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If you give, you should get. And if you get, you should give. That’s the most basic definition of reciprocity, the term used to describe the standing agreement that allows limousine companies licensed in one area to operate in a limited way in another area.
Although “reciprocity” isn’t a very sexy term, it is an important standard. Throughout history, reciprocity has been an organizing force for society. We band together in groups with those we have mutually beneficial relationships with. Reciprocity leads to social cohesion. It keeps the peace.
I’ve got the first round, if you’ve got the second. Isn’t reciprocity great?
When it comes to business and interstate commerce, the same principles apply. Reciprocity in the limousine industry is possible because of federal and state laws which have helped eliminate (in part, at least) a tribal mentality between states and between municipalities.
But recently, the basic principle of reciprocity — and the laws mandating it — have come under fire in the New York City metropolitan area. Specifically, the New York City Taxi and Limousine Commission has been seizing vehicles of operators in New Jersey, as well as those in Nassau and Suffolk Counties, based on what many say are unfounded claims of illegal point-to-point service within New York City. It’s been a point of focus for both the Limousine Associations of New Jersey (LANJ) and the Long Island Limousine Association (LILA).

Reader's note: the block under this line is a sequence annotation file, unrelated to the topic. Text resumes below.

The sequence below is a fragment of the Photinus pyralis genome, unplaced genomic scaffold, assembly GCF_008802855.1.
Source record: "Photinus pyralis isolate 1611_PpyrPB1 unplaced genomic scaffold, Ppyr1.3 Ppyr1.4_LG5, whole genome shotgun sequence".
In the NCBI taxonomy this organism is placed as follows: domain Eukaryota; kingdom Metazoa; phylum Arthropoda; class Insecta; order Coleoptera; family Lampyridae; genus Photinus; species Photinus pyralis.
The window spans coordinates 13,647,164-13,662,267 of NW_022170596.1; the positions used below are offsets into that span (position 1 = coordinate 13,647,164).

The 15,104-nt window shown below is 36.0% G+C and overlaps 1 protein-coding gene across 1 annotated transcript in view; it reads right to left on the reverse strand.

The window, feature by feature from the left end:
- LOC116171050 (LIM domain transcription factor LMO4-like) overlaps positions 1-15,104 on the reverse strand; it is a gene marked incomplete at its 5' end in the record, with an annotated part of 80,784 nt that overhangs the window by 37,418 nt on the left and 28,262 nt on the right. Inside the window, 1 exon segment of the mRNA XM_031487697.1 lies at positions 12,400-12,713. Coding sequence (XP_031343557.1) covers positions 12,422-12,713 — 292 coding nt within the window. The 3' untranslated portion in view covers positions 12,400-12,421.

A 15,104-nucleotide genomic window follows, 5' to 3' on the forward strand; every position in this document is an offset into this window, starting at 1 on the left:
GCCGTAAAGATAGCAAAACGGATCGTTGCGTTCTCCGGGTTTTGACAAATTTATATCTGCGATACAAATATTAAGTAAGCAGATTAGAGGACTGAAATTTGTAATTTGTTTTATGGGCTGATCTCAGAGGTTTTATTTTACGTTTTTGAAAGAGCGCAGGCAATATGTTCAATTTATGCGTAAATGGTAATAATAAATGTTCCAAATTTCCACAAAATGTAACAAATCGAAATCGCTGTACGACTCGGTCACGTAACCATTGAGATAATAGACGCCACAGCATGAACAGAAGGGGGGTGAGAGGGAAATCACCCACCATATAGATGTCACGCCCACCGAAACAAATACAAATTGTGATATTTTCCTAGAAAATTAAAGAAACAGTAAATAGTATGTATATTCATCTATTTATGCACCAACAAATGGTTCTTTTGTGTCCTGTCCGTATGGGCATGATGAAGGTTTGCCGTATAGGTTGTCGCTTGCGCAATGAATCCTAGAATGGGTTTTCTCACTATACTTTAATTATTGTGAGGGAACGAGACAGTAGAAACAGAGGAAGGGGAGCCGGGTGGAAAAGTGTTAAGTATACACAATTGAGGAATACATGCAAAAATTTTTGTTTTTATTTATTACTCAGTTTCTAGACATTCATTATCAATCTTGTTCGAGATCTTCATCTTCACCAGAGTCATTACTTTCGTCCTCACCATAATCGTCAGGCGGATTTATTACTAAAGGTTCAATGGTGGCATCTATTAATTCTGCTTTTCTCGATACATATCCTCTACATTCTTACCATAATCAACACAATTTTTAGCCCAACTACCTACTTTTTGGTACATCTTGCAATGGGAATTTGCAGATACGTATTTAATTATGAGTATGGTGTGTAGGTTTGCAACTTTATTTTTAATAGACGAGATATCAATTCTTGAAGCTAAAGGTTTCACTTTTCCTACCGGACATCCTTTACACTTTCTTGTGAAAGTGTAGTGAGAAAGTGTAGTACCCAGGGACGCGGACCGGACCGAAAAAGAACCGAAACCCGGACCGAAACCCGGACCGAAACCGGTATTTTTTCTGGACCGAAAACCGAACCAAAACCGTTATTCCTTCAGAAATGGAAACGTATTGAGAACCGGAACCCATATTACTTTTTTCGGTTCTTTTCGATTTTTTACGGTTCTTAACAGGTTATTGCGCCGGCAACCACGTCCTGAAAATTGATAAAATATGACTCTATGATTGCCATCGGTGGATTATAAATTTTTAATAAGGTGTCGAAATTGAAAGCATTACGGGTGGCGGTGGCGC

In 2002, President Bush signed The Real Interstate Drivers’ Equity Act (RIDE) into law, establishing interstate reciprocity. The RIDE Act prohibits a state or licensing jurisdiction, other than the home licensing state or jurisdiction, from enacting or enforcing any law, rule or regulation requiring a license or fee on a motor vehicle that is providing pre-arranged interstate ground transportation service, as long as it meets certain requirements.
In basic terms, a New Jersey company can legally make trips across the border into New York City, without having to register with the NYCTLC, as long as it doesn’t conduct point-to-point trips within New York City. The victory for the industry was that operators were protected from many of the unreasonable fees and levies which airports and regulatory agencies try to assess.
Similar agreements exist between municipalities or licensing jurisdictions within states. New York’s Vehicle and Traffic Law Section 498 established reciprocity for inter-jurisdictional trips.